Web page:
Photo by the Ever-Present John Armato
Above: Susan Lawrence, right, is sworn in as the newest member of the Pottstown School Board by District Judge Scott Palladino, center, while Lawrence's son Seth, left, holds the Bible.
|Remaining Photos by Evan Brandt|
Acting Superintendent Stephen Rodriguez holds the Bible for new
student board member Michael Baker as he takes the oath.
He was on hand at Pottstown High School for no less than four swearing-in ceremonies and, one of the happier duties of his office, he presided over them all.
Most central was the swearing in of Susan Lawrence, who was chosen last month by the school board to replace Andrew Kefer, who moved with his family to West Virginia.
New student board member Austin Andrews, right,
was accompanied by his parents for the ceremony.
Not to be outdone, Palladino then presided over the swearing in of three new student board members.
They are Courteney Parry, Michael Baker and Austin Andrews.
They will replace the three seniors who are graduating.
The evening was also replete with awards.
Acting Superintendent Stephen Rodriguez presented the Forever Green Award which the district won from the U.S. Green Building Council as the LEED Project of the Year for the elementary school renovations, which are particularly energy efficient.
Courteney Parry, right, takes the oath as her mom holds the Bible
In case you didn't know LEED stands for Leadership in Energy & Environmental Design and sets a standard for buildings and projects created with an eye toward energy efficiency and minimum impact on the environment.
But as important as that is, there is no more heartwarming award than the one Rodriguez gave out next.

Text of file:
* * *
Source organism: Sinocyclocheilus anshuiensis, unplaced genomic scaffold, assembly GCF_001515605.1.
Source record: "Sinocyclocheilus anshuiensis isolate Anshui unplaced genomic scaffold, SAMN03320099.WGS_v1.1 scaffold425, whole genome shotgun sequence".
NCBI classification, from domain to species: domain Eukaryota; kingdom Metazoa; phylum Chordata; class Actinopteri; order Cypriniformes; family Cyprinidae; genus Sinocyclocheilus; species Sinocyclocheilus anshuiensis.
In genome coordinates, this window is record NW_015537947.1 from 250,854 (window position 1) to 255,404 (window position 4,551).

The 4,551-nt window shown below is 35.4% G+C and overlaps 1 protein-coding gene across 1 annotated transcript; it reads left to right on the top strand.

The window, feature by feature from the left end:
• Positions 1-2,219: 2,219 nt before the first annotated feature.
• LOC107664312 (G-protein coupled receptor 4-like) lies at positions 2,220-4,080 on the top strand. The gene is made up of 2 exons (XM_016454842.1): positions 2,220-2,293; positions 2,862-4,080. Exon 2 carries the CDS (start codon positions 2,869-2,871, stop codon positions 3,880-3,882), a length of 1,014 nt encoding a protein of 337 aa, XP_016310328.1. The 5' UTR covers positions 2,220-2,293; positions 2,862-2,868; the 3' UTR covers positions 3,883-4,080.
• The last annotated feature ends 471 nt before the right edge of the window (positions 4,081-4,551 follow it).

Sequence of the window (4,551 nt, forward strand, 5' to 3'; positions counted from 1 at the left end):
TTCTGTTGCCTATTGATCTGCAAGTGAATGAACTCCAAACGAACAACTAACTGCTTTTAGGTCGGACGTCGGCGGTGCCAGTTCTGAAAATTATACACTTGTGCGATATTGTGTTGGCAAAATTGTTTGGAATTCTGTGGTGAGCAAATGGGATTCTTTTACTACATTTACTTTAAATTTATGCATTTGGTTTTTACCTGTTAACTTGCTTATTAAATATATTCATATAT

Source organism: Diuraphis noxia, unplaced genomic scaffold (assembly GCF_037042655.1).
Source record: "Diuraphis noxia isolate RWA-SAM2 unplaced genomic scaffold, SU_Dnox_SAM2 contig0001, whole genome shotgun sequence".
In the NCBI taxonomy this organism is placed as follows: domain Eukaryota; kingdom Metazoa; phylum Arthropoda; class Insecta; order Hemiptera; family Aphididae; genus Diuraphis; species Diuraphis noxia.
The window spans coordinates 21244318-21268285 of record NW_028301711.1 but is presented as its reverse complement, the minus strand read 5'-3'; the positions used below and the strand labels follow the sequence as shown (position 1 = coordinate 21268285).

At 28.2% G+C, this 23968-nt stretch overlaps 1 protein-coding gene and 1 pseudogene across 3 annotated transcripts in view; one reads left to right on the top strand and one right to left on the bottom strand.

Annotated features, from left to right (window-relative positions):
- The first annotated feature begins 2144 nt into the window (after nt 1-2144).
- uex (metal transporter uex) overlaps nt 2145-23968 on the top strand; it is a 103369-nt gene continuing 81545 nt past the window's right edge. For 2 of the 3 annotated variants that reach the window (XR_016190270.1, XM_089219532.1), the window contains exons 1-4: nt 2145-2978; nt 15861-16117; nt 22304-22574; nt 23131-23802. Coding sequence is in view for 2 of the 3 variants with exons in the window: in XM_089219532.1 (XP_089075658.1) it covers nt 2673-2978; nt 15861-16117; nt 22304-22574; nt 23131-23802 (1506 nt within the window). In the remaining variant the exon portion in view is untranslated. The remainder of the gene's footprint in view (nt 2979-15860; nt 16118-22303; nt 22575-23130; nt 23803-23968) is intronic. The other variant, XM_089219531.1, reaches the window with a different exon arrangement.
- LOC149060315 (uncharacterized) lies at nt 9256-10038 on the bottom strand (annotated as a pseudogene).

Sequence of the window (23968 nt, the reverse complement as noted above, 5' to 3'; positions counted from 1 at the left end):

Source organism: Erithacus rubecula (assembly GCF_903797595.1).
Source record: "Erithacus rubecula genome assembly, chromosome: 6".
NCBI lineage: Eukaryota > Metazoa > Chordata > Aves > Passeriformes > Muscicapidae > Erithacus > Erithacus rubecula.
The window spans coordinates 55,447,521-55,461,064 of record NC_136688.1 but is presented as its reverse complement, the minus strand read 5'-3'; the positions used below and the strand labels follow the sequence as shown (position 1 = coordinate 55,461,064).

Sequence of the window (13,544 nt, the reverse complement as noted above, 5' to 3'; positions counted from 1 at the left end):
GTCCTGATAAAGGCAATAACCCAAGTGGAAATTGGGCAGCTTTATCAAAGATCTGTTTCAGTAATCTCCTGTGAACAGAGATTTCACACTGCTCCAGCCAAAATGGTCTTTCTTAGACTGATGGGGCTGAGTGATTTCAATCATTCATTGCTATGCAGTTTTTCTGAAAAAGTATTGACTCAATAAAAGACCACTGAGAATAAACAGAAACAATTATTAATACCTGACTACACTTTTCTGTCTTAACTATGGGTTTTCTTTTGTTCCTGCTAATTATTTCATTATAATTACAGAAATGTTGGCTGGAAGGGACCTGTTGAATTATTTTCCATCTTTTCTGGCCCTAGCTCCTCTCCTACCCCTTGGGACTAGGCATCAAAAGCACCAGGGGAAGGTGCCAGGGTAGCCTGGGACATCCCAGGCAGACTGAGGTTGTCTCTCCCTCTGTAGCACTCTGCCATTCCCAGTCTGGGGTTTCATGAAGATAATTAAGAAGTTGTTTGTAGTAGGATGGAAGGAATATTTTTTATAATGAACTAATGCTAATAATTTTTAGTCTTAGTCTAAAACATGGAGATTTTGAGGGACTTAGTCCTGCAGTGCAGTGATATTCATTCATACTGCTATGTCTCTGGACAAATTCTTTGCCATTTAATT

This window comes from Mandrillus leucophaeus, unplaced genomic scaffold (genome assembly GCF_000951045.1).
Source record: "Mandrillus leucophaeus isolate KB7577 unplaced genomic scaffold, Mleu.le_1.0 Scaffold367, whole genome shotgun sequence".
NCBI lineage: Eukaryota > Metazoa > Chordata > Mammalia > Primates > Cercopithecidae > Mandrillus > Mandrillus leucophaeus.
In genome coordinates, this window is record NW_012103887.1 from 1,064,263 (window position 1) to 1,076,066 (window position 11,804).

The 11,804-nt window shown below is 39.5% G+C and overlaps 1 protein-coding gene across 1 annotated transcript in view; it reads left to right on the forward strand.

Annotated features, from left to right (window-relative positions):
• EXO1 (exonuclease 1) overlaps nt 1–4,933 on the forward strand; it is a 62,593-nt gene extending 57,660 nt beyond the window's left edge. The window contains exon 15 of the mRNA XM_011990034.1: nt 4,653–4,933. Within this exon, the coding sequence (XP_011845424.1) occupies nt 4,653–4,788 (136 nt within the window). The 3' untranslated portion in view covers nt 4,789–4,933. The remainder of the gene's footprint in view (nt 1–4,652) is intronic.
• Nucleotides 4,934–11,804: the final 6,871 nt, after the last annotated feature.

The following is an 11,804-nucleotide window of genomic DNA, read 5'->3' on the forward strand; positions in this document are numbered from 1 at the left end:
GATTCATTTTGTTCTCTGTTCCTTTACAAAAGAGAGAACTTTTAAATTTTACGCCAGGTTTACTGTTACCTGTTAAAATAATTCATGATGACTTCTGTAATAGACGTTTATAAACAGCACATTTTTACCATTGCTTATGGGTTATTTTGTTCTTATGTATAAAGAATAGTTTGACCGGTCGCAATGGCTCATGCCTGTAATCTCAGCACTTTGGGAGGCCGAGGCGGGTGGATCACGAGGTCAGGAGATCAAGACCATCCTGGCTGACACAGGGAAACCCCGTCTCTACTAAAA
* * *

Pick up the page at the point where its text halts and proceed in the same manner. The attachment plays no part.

It was to 94-year-old Marge Foley, who has been volunteering at Rupert Elementary School for 13 years.
|Stephen Rodriguez with 94-year-old volunteer Marge Foley.|
Noting that Foley is also an alum of Pottstown Schools, Rodriguez said "you are a testament to this community's energy and to the good people who live here."
Franklin Elementary Principal Kevin Downes also gave a presentation about a program called Girls On the Run, which is aimed not only at health for young girls, but also self-respect and confidence.
But it wasn't all hearts and flowers.
As the meeting wound down, board member Polly Weand took upon herself to defend her efforts to raise money to replace the lights at Grigg Memorial stadium from a comment published in The Mercury's Sound-Off column.
Apparently a caller wondered aloud why The Hill School and St. Aloysius could so quickly raise so much money for their efforts while the Save the Lights campaign has yet to reach its goal.
Her voice quivering with indignation, Weand said that both St. Al's, and especially The Hill, have wealthy alum while 72 percent of Pottstown's school population lives at some level of poverty.
She said bitterly that people who have more money in Pottstown are not donating toward the effort and that two fundraising events were cancelled "due to lack of interest."
That was the same reason the campaign lost a $150,000 donor, "due to lack of community interest."
"Whoever you are," she said to the anonymous caller, "you should walk a mile in my shoes. I'm trying so hard."
Weand was consoled by board member Amy Francis who said "I'm proud of what you've done. People just don't understand."
Now, before we get to the Tweets, let's end on a happy note. Here are all the student board members, outgoing and incoming, who took advantage of an executive session break in the meeting to show some class.
|From left, Jaylin Chestnut, Austin Andrews, Courteney Parry, Nyles Rome, Kenil Patel and Michael Baker.|